February 2019

Meet the new San Diego border barrier, just behind the old San Diego border barrier

It’s kind of like a bait-and-switch along 14 miles of San Diego border barrier, or maybe similar to the new and improved status sometimes awarded to reconstituted cereal brands. Or call it peaches, as President Trump said for all he cared in early January. You know how some people double wrap leftover food. Using previously allocated border funds, the Trump Administration was double-wrapping the border…


New library suite deal for Palomar president

As officials prepared for the Friday grand opening of a $67 million library at Palomar College, crews already had begun demolishing part of the building’s top floor to build President Joi Lin Blake an office suite. Design of the nearly $1 million remodel started more than a year ago when architectural plans were ordered. The college’s governing board later approved a $797,000 contract to build…


Road danger ahead for cyclists, pedestrians

As cities strive to improve the quality of life for their residents, many are working to promote walking and biking. Such policies make sense, since they can, in the long run, lead to less traffic, cleaner air and healthier people. But the results aren’t all positive, especially in the short to medium term. Local bicyclists face the most risk of injury crashes in Pacific Beach,…


Tracking the wild parrots of San Diego County

Seen a wild pandemonium of parrots lately? Report it immediately. That’s the question and request posed by University of San Diego Biology Instructor Dr. Janel Ortiz and her San Diego Parrot Project, along  with “parrot sighting submission form” and a hardy SDPP thank you. Ortiz took the academic show on the road Wednesday. That’s when she and her flock of students took flight with a…


Deaths mount from high-speed police pursuits

The high-speed chase through residential streets in Evansville, Indiana ended badly, as police pursuits often do. A Chevy Impala, which police mistakenly thought had been stolen, blasted through a stop sign at 74 mph and smashed into the passenger side of a PT Cruiser crossing the intersection. A young family was inside. “Oh, Jesus God! I need AMR here now!” a panicked Evansville officer screamed…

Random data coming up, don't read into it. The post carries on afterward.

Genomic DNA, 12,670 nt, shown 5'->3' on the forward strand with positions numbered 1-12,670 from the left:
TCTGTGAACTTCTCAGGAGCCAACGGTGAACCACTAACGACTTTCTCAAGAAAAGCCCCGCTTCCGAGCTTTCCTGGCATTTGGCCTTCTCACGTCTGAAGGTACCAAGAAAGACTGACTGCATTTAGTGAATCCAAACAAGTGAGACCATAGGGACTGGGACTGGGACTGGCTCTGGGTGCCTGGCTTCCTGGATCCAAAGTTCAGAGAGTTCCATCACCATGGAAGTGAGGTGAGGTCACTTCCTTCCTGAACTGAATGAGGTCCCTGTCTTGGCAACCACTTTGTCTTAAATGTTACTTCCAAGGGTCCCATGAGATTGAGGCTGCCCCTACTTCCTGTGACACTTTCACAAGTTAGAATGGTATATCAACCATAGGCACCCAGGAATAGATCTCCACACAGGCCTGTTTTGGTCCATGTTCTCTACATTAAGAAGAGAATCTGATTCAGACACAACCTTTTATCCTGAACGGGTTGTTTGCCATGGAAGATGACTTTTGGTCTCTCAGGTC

Foreign honey bees invade area changing life

Hike around the natural habitats of San Diego County and it becomes abundantly clear that honey bees, foreign to the area, are everywhere. A new study by Keng-Lou James Hung, Jennifer Kingston, Adrienne Lee, David Holway and Joshua Kohn of UC San Diego’s Division of Biological Sciences, published on Feb. 20 in Proceedings of the Royal Society B, found that honey bees focus their foraging on…


Flower Fields set to bloom big-time March 1

El Nino rain in February should mean magnificent Flower Fields at Carlsbad Ranch blooms beginning March 1 through May 12. Mellano & Company of San Luis Rey is the production arm and onsite grower. The Ecke family owns the land. Over 50 acres are devoted to raising the ranunculus bulb crop; approximately five acres are used for other specialty flowers. Rains that have pummeled San Diego…


Team of CSUSM alums win San Marcos seat

Maria Nunez is representing District 1 on the San Marcos City Council after being elected last November as the culmination of her first political campaign. But that representative just as easily could be Arcela Nunez-Alvarez, Maria’s older sister and a fellow Cal State San Marcos alumna. Or it could be Ana Ardon, another CSUSM alum and, for the last 15 years or so, a colleague of Nunez-Alvarez’s…


‘Museum of What: Love Tour’ charms

It’s a bit pricy at $24 admission, but definitely different. They’re talking a pop-up 16,000-square-foot exhibition that opened Valentine’s Day at a former patio furniture store in the T.J. Maxx shopping center in Encinitas. Called “Museum of What: Love Tour,” this is a non-traditional pop up museum featuring an array of blissful exhibits that will inspire you to live, laugh, and love, according to founders Ann Delaney and Kyle…


Urban farming comes to the Bay Area

During the partial federal shutdown in December 2018 and January 2019, news reports showed furloughed government workers standing in line for donated meals. These images were reminders that for an estimated one out of eight Americans, food insecurity is a near-term risk. In California, where I teach, 80 percent of the population lives in cities. Feeding the cities of the nine-county San Francisco Bay Area,…